Until the end of World War I, electric vehicles continued to prosper, but always in niche markets or as parts of larger vehicle fleets. Where fire danger limited the operation of combustion engines, electric stevedores replaced horses on docks and train platforms. Electric materials handling vehicles were used inside factories and storehouses where delicate merchandise could not be exposed to dirty exhaust fumes. Local delivery service was the most durable and persistent niche market. Through the 1920s in the U.S. and well into the post-World War II era in Britain, fleets of electric vehicles delivered everything from mail to milk. The unique attributes of the electric car—quiet, reliable, economical, and capable of frequent starts and stops—could not be matched. During the middle decades of the century, electric vehicles were limited to materials handling and other niche applications and all but disappeared from public view. In the mid-1960s, the electric automobile again emerged as the car of the future. Growing public awareness of the increasing costs of unbridled expansion of the gasoline automobile system and industry inertia prompted policy makers to look anew at the general purpose electric car. In the United States, after 1973, energy independence provided an additional argument in support of the electric vehicle, ultimately leading to the passage of the Electric and Hybrid Vehicle Research Development and Demonstration Act (1976). However, internal combustion had a 75- year head start, and expectations of range and performance had coevolved with suburbanization.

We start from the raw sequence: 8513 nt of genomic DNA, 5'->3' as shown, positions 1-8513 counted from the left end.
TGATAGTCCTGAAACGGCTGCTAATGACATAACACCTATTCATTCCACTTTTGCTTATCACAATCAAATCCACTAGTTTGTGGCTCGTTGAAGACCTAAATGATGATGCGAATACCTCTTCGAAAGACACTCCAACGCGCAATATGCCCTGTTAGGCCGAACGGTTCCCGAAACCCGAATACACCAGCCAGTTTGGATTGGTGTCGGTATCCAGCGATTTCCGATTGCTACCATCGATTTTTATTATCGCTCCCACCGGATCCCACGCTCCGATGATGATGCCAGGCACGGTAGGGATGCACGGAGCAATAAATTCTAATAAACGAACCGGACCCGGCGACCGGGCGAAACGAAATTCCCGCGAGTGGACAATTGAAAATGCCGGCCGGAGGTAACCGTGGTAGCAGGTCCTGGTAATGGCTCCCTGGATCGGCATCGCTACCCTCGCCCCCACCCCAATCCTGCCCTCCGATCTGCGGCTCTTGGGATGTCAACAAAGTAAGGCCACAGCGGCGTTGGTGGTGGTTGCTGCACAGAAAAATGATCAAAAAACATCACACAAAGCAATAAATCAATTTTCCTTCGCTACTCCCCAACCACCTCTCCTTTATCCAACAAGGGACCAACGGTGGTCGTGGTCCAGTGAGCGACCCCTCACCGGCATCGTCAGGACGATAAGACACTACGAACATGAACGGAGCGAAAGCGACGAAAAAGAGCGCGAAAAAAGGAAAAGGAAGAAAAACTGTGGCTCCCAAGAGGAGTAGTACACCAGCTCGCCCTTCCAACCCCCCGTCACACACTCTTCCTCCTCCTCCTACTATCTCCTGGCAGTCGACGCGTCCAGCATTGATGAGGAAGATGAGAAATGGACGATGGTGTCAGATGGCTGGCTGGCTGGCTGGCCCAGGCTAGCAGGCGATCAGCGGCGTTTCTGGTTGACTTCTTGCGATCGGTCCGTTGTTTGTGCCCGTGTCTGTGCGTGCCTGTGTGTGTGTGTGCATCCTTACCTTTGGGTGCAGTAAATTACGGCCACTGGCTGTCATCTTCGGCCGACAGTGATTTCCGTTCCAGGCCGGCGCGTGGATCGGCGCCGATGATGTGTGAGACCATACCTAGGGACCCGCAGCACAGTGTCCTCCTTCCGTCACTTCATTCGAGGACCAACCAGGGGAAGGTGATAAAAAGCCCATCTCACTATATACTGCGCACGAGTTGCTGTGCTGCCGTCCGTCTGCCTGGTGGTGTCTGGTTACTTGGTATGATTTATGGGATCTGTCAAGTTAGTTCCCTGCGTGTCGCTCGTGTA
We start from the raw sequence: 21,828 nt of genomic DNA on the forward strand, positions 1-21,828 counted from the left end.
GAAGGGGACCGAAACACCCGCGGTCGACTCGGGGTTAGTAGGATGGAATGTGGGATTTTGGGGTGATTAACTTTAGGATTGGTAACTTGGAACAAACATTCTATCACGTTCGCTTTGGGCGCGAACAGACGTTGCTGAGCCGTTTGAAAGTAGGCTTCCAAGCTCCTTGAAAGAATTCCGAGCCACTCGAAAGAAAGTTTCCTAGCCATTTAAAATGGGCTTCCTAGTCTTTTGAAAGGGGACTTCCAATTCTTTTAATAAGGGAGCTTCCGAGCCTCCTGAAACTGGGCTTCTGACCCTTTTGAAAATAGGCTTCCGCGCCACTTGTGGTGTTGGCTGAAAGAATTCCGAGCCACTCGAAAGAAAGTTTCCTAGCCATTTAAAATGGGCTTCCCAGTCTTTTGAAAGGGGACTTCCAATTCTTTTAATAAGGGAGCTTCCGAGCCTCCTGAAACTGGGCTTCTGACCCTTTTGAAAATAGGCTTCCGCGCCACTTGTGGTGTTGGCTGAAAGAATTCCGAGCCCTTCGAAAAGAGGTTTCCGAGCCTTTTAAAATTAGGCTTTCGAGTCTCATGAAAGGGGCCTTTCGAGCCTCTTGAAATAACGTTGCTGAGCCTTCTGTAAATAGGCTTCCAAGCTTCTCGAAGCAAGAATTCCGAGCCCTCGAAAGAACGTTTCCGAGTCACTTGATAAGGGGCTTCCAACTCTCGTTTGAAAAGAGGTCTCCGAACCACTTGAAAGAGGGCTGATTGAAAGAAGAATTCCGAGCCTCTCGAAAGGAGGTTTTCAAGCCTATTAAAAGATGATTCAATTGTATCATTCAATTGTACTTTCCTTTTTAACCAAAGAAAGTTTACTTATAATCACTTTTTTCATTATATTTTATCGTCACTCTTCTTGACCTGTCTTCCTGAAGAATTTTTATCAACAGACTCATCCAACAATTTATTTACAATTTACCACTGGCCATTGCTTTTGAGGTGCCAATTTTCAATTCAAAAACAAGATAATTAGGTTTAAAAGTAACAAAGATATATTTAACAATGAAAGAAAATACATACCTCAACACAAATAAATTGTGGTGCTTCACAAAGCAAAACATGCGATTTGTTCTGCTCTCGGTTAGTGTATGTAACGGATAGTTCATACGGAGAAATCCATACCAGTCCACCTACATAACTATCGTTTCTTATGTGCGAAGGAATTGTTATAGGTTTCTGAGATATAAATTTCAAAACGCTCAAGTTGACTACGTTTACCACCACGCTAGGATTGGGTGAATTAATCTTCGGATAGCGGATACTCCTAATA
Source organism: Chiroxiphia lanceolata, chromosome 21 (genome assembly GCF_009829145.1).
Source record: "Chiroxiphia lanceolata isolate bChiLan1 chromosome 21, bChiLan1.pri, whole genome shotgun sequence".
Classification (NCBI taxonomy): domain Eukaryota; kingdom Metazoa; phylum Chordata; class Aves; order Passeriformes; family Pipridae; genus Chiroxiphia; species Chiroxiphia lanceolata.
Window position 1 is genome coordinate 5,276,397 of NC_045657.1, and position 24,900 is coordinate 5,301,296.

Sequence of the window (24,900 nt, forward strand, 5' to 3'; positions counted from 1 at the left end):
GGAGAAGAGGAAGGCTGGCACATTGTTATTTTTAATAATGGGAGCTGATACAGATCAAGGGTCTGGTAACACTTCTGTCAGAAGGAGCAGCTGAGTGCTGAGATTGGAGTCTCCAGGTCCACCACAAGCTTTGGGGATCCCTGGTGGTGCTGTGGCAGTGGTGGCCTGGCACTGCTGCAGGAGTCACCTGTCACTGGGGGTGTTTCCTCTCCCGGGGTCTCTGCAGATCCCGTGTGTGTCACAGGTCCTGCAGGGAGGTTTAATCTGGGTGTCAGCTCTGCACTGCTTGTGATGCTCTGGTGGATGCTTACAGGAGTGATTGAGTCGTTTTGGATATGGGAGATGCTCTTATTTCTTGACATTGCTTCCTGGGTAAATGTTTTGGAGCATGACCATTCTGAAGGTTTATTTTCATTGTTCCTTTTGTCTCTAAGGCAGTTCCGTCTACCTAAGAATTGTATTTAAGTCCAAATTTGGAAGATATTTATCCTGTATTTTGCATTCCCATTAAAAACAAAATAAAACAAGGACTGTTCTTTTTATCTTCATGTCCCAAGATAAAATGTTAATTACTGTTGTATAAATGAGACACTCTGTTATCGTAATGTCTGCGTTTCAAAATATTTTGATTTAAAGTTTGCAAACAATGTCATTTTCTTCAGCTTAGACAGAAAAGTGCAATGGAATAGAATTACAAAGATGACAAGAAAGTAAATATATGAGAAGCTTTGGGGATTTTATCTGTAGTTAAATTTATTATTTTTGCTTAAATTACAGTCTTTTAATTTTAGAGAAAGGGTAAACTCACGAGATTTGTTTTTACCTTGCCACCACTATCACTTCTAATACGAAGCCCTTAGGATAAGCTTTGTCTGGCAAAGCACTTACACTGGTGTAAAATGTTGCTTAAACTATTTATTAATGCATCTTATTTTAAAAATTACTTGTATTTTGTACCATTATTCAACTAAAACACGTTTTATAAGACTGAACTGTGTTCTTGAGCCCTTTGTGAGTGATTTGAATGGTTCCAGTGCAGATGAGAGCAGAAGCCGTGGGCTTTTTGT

Despite an infusion of government research funds, the electric vehicle proved incapable of displacing the established internal combustion standard. This cycle repeated itself again in the 1990s. In January 1990, General Motors unveiled the Impact, a prototype electric automobile that offered greatly increased performance and range through the use of advanced materials and design. Later that year, the California Air Resources Board passed regulations requiring that a fraction of all vehicles sold in the state must be Zero Emissions Vehicles (ZEVs). Only electric vehicles met the initial criteria for ZEVs, and a decade-long battle ensued between the industry and state and federal regulators. As a byproduct, small numbers of electric cars and trucks were sold or leased by mainstream manufacturers like Chrysler, Ford, General Motors, Honda, Nissan, and Toyota. Enthusiasts adored the vehicles, but overall sales were disappointing, and industry support for the vehicles was tepid at best. Similar stories unfolded in various Western European settings. Tiny minorities were well served by the electric option, but not surprisingly the technology was still incapable of competing head-to-head with internal combustion. Gradually, researchers and policy makers again abandoned the electric vehicle, instead pinning hopes on other technological options, including hybrid electric vehicles (reintroduced by Toyota in Japan in late 1996 and in the U.S. in 2000) and the oft-promised hydrogen fuel cell. Throughout the history of the electric automobile, one popular misconception stands out: Michael Schiffer has called it the ‘‘better battery bugaboo,’’ the idea that the electric vehicle failed entirely on account of the limited range of its batteries. While storage batteries have their limitations, range only became a binding constraint after internal combustion emerged as the leading propulsion technology. Before 1903, electric vehicle taxicab operators like the Electric Vehicle Company in New York City struggled with the cost of operation rather than range per se. Batteries were short-lived and therefore expensive, as were tires, but exchangeable batteries enabled vehicles to be refueled quickly, often while patrons waited in a lounge at the cab station. As noted herein, factors beyond the battery were at least as important, if not more so, in determining the ultimate fate of the electric car in the twentieth century.